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The top 10 things you should know about Domestic Violence Injunctions

The top 10 things you should know about Domestic Violence Injunctions

Do you believe that you need a domestic violence injunction entered by the court to protect you? Have you had a domestic violence injunction wrongfully filed against you by a partner? Is such an order preventing you from being able to see your children? If so, there are some important facts regarding domestic violence injunctions (or DVIs) with which you should be familiar:

1. Once the Petitioner files a DVI, the Judge must take all allegations as true and decide if the Petition meets the criteria for a temporary injunction. A temporary injunction will remain in place for up to 15 days. After 15 days, the Court will hold an evidentiary hearing. The evidentiary hearing is where both parties can present witnesses and other evidence to establish that an injunction is or is not appropriate under the circumstances. Due to the different standards for a temporary injunction versus an injunction entered after hearing, it is possible that a temporary injunction could be entered even if the allegations are fabricated or not supported by evidence.

2. Who can petition for a domestic violence injunction? Those persons who can file a petition for domestic violence are limited to spouses, former spouses, persons related by blood or marriage, persons presently residing together as if a family or who have resided together in the past as if a family, and persons who are parents of a child in common. For some of these classes, the parties must have resided together in the same dwelling unit either presently or at some time in the past.

3. If you do not fall into one of the categories that are listed in paragraph 2 for those that can seek an injunction, there may be another type of injunction that is appropriate for your case, such as a repeat violence injunction, a sexual violence injunction or a dating violence injunction.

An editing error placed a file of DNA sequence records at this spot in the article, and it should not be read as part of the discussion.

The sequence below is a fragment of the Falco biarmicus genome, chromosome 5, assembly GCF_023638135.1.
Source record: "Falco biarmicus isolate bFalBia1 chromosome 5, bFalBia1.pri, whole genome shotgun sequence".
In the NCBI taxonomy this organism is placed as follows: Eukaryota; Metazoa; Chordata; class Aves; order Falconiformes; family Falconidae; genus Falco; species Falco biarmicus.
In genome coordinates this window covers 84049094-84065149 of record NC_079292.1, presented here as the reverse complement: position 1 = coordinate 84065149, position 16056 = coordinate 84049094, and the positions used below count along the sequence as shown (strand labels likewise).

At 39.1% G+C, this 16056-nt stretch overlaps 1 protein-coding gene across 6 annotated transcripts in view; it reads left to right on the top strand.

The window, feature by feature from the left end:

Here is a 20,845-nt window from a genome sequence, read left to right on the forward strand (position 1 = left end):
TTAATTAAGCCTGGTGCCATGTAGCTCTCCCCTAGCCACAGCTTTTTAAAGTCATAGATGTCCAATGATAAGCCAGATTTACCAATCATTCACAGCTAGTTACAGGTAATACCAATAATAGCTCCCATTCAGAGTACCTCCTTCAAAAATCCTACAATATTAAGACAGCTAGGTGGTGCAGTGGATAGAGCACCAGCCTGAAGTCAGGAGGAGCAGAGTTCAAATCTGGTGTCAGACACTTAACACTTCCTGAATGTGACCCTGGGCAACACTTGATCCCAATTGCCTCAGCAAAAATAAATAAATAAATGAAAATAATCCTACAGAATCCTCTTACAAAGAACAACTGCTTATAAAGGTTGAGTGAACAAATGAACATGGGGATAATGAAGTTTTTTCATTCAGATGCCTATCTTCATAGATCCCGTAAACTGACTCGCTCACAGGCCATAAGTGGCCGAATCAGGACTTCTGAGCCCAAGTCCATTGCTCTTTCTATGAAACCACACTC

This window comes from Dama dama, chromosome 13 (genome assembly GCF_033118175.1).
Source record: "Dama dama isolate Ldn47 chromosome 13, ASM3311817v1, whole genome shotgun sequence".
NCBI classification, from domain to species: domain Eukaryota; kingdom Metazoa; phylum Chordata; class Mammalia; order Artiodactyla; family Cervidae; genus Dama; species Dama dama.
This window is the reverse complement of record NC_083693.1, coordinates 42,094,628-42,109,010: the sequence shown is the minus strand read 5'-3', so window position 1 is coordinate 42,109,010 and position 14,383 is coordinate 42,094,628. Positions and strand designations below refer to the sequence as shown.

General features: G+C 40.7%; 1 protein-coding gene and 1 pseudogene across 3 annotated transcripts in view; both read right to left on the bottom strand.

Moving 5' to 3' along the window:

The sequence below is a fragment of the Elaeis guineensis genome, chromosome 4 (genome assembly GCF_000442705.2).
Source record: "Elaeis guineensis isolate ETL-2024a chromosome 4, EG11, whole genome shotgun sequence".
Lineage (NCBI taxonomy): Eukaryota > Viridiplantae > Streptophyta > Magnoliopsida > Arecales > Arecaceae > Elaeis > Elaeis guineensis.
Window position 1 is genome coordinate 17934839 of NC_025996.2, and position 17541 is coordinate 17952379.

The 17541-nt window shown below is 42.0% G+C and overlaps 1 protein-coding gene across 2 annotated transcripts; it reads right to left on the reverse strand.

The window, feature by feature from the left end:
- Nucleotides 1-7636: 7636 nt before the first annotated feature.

4. In addition to those who are victims of domestic violence, those persons who have “reasonable cause to believe” that he or she is in imminent danger of becoming a victim of domestic violence are able to seek the protection of a domestic violence injunction. This definition encompasses not only physical violence, but also verbal threats and suggestions that may cause the petitioner to fear for his or her safety.

5. The notion of “imminent fear” will be analyzed by the Court. For example, in one case decided by the Fourth District Court of Appeal in 2010, the Court found that the Mother did not have imminent fear based on the following facts: the Mother testified that three years prior to filing a petition for injunction, the Father of her child had punched a wall in their home, pushed her into a wall, tried to choke her and told her that he was going to kill her. The Mother further testified that she was going to file child support paperwork against the Father and she feared for her safety based on the past violence. At the hearing, the trial Court granted her injunction but the appellate court reversed stating that the Mother had not proved that any threat to her was imminent and the alleged violence was too far in the past. Malchan v. Howard, 29 So. 3d 453 (Fla. 4th DCA 2010).

6. In order to protect the Petitioner, the Court can enter an injunction that: restrains the Respondent from committing any acts of domestic violence, restrict the Respondent from going within 500 feet of the Petitioner and other designated areas where the Petitioner may frequent, require the Respondent to participate in anger management classes or a batterer's intervention program.

7. An injunction can also provide for a time-sharing schedule for the children, child support, alimony and/or exclusive use and possession of the family home. Therefore, the result of the injunction can have far reaching consequences and substantially impact a future divorce action or other family law matter. However, these issues must be properly requested in the court documents to be considered by the Court.

8. In deciding whether or not an injunction should be entered, the Court will consider factors such as the history between the Petitioner and Respondent, whether the Respondent has tried to harm the Petitioner or the Petitioner's family members, whether the Respondent has threatened the Petitioner's children, whether the Respondent has used or threatened to use weapons against the Petitioner, among other factors.

9. Once a domestic violence injunction has been entered, the Court may modify or dissolve the injunction at any time.

10. It is crucial for both parties involved to seek the guidance of a family lawyer during this process, as a domestic violence injunction can have far reaching effects on other family law matters such as a divorce or paternity action. Attorneys at our firm practice both criminal defense and family law, enabling us to provide our clients with comprehensive legal representation available.

Contact the Law Offices of Stephen K. Miller for a free consultation with one of our attorneys at (866) 496-8752 or via email at Info@ForYourLaw.com.

BY: Stephanie N. Mack, Board Certified Marital & Family Law Attorney

June 1, 2012
 
 
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